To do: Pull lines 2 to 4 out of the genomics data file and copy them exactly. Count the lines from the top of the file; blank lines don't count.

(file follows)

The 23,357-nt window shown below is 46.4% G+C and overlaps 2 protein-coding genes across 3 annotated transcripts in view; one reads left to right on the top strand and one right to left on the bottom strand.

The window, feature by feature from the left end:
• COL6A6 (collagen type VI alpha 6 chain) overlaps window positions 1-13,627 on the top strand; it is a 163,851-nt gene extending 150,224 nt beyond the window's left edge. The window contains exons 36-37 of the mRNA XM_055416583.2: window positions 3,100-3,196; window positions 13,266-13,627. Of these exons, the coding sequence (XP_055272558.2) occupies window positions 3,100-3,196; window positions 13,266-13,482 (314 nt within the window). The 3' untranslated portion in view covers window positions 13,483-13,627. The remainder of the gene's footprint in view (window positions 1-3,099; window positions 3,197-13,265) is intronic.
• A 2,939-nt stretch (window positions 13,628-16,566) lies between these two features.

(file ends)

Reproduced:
The window, feature by feature from the left end:
• COL6A6 (collagen type VI alpha 6 chain) overlaps window positions 1-13,627 on the top strand; it is a 163,851-nt gene extending 150,224 nt beyond the window's left edge. The window contains exons 36-37 of the mRNA XM_055416583.2: window positions 3,100-3,196; window positions 13,266-13,627. Of these exons, the coding sequence (XP_055272558.2) occupies window positions 3,100-3,196; window positions 13,266-13,482 (314 nt within the window). The 3' untranslated portion in view covers window positions 13,483-13,627. The remainder of the gene's footprint in view (window positions 1-3,099; window positions 3,197-13,265) is intronic.
• A 2,939-nt stretch (window positions 13,628-16,566) lies between these two features.